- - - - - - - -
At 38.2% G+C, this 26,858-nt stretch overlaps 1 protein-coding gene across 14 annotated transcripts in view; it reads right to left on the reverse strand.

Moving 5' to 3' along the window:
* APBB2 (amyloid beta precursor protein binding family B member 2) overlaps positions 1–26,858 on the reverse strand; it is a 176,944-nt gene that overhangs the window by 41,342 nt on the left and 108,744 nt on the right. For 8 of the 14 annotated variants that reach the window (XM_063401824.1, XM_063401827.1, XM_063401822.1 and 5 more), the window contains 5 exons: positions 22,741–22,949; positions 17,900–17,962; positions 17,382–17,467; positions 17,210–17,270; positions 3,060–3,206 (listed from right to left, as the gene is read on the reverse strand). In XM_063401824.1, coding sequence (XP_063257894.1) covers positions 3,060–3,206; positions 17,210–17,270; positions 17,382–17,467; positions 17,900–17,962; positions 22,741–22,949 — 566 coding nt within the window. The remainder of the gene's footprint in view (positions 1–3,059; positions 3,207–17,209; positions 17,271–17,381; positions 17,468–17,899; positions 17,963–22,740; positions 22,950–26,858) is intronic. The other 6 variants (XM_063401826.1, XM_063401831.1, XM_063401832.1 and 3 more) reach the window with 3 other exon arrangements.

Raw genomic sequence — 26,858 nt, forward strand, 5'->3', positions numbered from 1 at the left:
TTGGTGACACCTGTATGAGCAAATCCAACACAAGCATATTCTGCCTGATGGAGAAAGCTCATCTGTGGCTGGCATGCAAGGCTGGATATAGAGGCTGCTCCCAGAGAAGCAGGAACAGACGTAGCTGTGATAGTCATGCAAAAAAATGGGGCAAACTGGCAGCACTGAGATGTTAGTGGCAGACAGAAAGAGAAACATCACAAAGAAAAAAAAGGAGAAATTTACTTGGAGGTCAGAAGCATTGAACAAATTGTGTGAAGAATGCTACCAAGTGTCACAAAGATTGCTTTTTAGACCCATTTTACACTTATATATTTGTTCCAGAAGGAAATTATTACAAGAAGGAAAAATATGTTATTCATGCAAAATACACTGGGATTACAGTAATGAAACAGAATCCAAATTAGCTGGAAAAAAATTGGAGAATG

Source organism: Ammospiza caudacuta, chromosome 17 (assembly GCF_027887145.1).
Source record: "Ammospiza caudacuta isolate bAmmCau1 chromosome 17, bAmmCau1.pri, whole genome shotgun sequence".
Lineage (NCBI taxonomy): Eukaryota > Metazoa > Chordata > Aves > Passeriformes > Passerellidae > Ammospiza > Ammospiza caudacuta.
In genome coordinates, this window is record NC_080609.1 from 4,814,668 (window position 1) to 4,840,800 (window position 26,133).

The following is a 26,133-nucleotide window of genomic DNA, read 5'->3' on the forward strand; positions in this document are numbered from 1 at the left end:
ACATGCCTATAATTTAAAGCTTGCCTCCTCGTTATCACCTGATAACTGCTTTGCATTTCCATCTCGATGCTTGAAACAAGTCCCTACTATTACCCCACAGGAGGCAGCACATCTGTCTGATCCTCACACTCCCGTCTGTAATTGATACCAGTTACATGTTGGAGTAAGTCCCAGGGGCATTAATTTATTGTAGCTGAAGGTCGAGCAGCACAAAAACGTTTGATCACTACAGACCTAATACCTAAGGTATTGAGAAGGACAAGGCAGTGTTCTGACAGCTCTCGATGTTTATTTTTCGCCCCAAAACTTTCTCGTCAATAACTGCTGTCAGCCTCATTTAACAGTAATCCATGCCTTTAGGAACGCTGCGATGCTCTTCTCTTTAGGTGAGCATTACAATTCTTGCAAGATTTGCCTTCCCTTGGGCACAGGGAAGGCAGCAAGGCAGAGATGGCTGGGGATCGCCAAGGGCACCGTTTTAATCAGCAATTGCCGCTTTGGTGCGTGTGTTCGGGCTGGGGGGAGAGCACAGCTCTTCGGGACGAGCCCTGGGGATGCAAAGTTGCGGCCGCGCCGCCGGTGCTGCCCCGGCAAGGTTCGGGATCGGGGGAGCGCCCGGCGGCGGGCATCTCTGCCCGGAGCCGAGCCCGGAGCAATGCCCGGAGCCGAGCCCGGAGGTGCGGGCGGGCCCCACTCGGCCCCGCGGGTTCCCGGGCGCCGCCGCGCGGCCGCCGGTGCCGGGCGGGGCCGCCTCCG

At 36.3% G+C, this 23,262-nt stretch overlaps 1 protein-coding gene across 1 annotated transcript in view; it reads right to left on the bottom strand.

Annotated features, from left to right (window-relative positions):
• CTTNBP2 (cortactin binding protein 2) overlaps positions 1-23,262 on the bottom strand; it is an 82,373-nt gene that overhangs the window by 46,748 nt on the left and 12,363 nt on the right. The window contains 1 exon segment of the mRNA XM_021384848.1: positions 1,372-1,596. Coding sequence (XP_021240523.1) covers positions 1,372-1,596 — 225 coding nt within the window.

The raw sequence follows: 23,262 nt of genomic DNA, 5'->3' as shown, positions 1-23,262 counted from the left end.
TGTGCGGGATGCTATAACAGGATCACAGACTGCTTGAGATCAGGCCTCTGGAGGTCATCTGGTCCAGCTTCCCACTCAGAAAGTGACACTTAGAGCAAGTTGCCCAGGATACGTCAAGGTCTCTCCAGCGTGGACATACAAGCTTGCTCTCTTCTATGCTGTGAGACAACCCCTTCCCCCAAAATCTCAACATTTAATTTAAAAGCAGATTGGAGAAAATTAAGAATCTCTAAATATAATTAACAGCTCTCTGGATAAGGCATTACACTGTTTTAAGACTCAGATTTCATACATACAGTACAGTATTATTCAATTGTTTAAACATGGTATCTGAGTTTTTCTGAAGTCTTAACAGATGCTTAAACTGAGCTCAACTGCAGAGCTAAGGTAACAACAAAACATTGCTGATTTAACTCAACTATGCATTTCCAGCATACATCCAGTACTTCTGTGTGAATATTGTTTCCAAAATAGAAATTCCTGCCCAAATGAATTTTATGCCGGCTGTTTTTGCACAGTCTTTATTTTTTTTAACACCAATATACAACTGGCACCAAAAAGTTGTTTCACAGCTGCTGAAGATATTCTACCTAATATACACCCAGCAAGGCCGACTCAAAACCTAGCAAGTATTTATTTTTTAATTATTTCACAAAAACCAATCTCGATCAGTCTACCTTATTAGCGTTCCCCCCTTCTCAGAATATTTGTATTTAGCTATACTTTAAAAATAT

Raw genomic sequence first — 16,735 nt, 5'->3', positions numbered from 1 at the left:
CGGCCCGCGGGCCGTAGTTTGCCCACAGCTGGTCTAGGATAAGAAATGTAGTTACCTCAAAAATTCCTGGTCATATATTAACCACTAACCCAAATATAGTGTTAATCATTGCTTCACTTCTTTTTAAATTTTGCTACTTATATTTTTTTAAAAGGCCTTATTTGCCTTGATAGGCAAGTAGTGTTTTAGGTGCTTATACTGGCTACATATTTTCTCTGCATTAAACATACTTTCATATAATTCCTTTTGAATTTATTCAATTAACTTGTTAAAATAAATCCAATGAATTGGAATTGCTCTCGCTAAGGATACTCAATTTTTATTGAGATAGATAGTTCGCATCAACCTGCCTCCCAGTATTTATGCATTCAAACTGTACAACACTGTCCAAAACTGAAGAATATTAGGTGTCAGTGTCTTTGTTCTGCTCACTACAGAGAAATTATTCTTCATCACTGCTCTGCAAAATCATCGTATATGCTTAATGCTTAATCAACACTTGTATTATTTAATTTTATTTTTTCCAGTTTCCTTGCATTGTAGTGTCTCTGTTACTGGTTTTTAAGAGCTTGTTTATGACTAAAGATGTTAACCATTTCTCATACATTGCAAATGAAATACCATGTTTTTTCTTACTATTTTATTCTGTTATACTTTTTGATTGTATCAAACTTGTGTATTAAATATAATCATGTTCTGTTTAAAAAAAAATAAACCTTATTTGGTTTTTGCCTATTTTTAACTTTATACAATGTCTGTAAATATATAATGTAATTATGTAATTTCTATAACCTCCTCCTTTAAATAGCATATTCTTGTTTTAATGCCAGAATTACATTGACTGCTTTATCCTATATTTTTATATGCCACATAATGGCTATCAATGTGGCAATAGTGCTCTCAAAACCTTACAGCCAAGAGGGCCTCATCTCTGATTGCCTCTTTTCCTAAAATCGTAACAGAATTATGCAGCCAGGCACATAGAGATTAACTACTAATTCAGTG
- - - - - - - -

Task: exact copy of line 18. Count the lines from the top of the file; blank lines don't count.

CGGCCCGCGGGCCGTAGTTTGCCCACAGCTGGTCTAGGATAAGAAATGTAGTTACCTCAAAAATTCCTGGTCATATATTAACCACTAACCCAAATATAGTGTTAATCATTGCTTCACTTCTTTTTAAATTTTGCTACTTATATTTTTTTAAAAGGCCTTATTTGCCTTGATAGGCAAGTAGTGTTTTAGGTGCTTATACTGGCTACATATTTTCTCTGCATTAAACATACTTTCATATAATTCCTTTTGAATTTATTCAATTAACTTGTTAAAATAAATCCAATGAATTGGAATTGCTCTCGCTAAGGATACTCAATTTTTATTGAGATAGATAGTTCGCATCAACCTGCCTCCCAGTATTTATGCATTCAAACTGTACAACACTGTCCAAAACTGAAGAATATTAGGTGTCAGTGTCTTTGTTCTGCTCACTACAGAGAAATTATTCTTCATCACTGCTCTGCAAAATCATCGTATATGCTTAATGCTTAATCAACACTTGTATTATTTAATTTTATTTTTTCCAGTTTCCTTGCATTGTAGTGTCTCTGTTACTGGTTTTTAAGAGCTTGTTTATGACTAAAGATGTTAACCATTTCTCATACATTGCAAATGAAATACCATGTTTTTTCTTACTATTTTATTCTGTTATACTTTTTGATTGTATCAAACTTGTGTATTAAATATAATCATGTTCTGTTTAAAAAAAAATAAACCTTATTTGGTTTTTGCCTATTTTTAACTTTATACAATGTCTGTAAATATATAATGTAATTATGTAATTTCTATAACCTCCTCCTTTAAATAGCATATTCTTGTTTTAATGCCAGAATTACATTGACTGCTTTATCCTATATTTTTATATGCCACATAATGGCTATCAATGTGGCAATAGTGCTCTCAAAACCTTACAGCCAAGAGGGCCTCATCTCTGATTGCCTCTTTTCCTAAAATCGTAACAGAATTATGCAGCCAGGCACATAGAGATTAACTACTAATTCAGTG